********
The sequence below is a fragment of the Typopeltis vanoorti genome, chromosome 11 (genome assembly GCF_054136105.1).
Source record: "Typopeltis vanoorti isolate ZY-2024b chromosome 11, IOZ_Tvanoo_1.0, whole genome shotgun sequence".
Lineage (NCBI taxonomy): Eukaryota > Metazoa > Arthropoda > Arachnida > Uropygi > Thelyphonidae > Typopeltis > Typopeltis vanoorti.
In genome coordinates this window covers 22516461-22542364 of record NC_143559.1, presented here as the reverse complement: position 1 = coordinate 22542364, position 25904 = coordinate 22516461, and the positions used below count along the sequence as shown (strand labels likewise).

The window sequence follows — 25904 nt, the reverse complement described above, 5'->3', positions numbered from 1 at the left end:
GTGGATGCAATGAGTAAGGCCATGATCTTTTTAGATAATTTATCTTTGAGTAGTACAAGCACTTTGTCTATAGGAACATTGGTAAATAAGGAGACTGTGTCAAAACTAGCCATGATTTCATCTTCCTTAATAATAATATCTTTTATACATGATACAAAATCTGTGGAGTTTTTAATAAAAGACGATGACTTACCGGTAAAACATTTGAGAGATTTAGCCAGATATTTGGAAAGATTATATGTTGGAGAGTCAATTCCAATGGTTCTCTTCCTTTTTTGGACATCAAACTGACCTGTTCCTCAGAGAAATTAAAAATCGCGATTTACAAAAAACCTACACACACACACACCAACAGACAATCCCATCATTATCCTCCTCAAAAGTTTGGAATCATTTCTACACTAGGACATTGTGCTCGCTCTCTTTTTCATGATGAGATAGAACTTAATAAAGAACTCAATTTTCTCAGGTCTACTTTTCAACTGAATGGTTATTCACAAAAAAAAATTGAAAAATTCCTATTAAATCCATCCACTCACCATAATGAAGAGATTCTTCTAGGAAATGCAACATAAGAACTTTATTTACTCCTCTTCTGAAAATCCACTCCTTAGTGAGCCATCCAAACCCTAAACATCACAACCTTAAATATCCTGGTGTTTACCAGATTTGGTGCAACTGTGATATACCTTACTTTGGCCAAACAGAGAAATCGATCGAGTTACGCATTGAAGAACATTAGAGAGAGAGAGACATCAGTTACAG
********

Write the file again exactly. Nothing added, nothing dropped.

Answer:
The sequence below is a fragment of the Typopeltis vanoorti genome, chromosome 11 (genome assembly GCF_054136105.1).
Source record: "Typopeltis vanoorti isolate ZY-2024b chromosome 11, IOZ_Tvanoo_1.0, whole genome shotgun sequence".
Lineage (NCBI taxonomy): Eukaryota > Metazoa > Arthropoda > Arachnida > Uropygi > Thelyphonidae > Typopeltis > Typopeltis vanoorti.
In genome coordinates this window covers 22516461-22542364 of record NC_143559.1, presented here as the reverse complement: position 1 = coordinate 22542364, position 25904 = coordinate 22516461, and the positions used below count along the sequence as shown (strand labels likewise).

The window sequence follows — 25904 nt, the reverse complement described above, 5'->3', positions numbered from 1 at the left end:
GTGGATGCAATGAGTAAGGCCATGATCTTTTTAGATAATTTATCTTTGAGTAGTACAAGCACTTTGTCTATAGGAACATTGGTAAATAAGGAGACTGTGTCAAAACTAGCCATGATTTCATCTTCCTTAATAATAATATCTTTTATACATGATACAAAATCTGTGGAGTTTTTAATAAAAGACGATGACTTACCGGTAAAACATTTGAGAGATTTAGCCAGATATTTGGAAAGATTATATGTTGGAGAGTCAATTCCAATGGTTCTCTTCCTTTTTTGGACATCAAACTGACCTGTTCCTCAGAGAAATTAAAAATCGCGATTTACAAAAAACCTACACACACACACACCAACAGACAATCCCATCATTATCCTCCTCAAAAGTTTGGAATCATTTCTACACTAGGACATTGTGCTCGCTCTCTTTTTCATGATGAGATAGAACTTAATAAAGAACTCAATTTTCTCAGGTCTACTTTTCAACTGAATGGTTATTCACAAAAAAAAATTGAAAAATTCCTATTAAATCCATCCACTCACCATAATGAAGAGATTCTTCTAGGAAATGCAACATAAGAACTTTATTTACTCCTCTTCTGAAAATCCACTCCTTAGTGAGCCATCCAAACCCTAAACATCACAACCTTAAATATCCTGGTGTTTACCAGATTTGGTGCAACTGTGATATACCTTACTTTGGCCAAACAGAGAAATCGATCGAGTTACGCATTGAAGAACATTAGAGAGAGAGAGACATCAGTTACAG